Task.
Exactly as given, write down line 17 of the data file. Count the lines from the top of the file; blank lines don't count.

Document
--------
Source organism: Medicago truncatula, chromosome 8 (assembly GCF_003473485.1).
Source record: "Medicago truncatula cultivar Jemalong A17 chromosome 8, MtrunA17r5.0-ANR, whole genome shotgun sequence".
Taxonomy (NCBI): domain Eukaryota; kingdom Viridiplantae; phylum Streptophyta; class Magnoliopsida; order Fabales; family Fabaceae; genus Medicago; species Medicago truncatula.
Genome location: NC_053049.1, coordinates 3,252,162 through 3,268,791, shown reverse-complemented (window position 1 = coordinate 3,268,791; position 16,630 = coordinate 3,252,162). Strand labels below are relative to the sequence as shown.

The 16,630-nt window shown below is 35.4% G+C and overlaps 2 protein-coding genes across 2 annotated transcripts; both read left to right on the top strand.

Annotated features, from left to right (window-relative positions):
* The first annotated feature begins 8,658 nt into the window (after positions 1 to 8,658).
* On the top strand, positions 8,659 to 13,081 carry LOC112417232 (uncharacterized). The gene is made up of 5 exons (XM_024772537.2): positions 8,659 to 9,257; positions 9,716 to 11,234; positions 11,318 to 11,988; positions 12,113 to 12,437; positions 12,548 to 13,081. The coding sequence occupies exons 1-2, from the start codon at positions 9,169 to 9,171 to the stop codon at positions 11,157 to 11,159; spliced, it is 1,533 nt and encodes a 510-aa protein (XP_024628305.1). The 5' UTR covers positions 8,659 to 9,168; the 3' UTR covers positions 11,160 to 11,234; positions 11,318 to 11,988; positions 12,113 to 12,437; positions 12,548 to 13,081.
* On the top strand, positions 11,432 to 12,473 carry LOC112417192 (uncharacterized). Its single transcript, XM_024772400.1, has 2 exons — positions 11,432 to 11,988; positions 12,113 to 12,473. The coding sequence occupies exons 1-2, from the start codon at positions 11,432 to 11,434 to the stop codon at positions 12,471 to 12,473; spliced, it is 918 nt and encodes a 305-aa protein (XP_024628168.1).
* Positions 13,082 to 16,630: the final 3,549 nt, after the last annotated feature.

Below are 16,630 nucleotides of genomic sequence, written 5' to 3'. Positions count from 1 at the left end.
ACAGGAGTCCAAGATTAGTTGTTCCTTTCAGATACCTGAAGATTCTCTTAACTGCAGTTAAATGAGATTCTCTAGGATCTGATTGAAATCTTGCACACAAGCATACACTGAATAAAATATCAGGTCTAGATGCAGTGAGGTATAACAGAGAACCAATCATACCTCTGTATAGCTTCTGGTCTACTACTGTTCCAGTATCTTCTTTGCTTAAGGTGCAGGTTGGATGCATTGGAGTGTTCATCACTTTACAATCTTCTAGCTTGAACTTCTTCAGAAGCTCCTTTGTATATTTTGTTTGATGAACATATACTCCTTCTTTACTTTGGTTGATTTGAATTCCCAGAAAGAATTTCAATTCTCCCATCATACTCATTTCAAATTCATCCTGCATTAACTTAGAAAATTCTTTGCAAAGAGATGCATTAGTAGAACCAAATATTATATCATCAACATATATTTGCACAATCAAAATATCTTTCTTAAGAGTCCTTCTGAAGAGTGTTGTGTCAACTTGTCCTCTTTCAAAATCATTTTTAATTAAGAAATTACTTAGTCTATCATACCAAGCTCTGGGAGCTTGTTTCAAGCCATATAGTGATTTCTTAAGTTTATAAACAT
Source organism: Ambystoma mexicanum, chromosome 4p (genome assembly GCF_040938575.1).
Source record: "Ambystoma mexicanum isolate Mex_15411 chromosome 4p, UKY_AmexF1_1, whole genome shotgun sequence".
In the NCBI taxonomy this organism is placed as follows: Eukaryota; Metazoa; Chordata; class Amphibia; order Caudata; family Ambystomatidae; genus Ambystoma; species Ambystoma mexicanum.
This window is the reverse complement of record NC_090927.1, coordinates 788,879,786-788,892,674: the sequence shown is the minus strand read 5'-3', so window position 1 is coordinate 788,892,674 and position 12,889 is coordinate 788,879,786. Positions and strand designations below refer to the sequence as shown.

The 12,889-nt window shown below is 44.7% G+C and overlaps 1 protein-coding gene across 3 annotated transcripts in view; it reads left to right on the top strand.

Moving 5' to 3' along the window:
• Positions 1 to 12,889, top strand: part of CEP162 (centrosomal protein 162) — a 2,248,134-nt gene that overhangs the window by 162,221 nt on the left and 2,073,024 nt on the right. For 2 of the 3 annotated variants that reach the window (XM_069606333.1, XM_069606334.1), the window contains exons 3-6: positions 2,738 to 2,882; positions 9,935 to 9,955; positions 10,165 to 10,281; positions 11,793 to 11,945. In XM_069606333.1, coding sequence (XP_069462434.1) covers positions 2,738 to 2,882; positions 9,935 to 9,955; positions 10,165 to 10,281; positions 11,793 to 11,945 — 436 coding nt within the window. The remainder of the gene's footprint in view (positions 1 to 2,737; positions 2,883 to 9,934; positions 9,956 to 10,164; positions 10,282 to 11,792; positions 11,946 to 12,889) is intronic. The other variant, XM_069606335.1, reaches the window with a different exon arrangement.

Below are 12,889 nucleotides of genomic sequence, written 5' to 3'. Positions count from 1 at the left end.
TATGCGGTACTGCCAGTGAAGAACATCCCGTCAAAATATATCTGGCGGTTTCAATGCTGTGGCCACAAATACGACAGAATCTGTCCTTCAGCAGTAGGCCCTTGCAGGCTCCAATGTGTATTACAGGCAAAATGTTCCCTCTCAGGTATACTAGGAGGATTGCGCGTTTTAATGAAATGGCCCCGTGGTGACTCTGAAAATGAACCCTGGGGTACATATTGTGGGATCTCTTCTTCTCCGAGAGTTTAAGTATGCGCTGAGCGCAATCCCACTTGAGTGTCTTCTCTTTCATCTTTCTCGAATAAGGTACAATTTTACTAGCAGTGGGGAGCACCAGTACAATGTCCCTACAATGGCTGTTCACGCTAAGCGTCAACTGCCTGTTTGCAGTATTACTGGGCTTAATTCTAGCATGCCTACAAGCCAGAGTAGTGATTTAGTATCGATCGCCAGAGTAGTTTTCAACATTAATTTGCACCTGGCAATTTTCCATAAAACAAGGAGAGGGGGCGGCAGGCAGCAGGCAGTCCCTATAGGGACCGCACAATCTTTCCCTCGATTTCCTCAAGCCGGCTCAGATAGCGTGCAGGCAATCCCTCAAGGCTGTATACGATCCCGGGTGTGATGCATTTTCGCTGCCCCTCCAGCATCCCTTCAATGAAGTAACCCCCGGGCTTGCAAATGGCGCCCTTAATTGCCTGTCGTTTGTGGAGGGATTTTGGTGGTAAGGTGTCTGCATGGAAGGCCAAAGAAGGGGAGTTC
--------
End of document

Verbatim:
The 12,889-nt window shown below is 44.7% G+C and overlaps 1 protein-coding gene across 3 annotated transcripts in view; it reads left to right on the top strand.